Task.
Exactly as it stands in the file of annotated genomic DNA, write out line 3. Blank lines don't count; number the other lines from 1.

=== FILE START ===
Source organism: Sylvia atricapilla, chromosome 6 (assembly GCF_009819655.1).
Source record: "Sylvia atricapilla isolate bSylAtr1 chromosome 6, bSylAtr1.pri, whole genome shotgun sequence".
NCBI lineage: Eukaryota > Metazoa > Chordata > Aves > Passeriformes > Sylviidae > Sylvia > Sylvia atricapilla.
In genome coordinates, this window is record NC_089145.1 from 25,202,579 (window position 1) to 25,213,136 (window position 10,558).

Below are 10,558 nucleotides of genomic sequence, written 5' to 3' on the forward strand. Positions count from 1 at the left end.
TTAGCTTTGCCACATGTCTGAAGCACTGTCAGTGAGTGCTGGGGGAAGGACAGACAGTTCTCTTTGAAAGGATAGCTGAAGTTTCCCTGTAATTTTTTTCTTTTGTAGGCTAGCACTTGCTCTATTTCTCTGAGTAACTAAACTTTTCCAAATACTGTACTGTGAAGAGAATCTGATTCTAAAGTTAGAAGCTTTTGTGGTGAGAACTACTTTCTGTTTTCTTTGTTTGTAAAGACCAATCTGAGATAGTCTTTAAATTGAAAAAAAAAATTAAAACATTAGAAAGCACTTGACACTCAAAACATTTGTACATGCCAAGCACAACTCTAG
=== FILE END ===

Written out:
NCBI lineage: Eukaryota > Metazoa > Chordata > Aves > Passeriformes > Sylviidae > Sylvia > Sylvia atricapilla.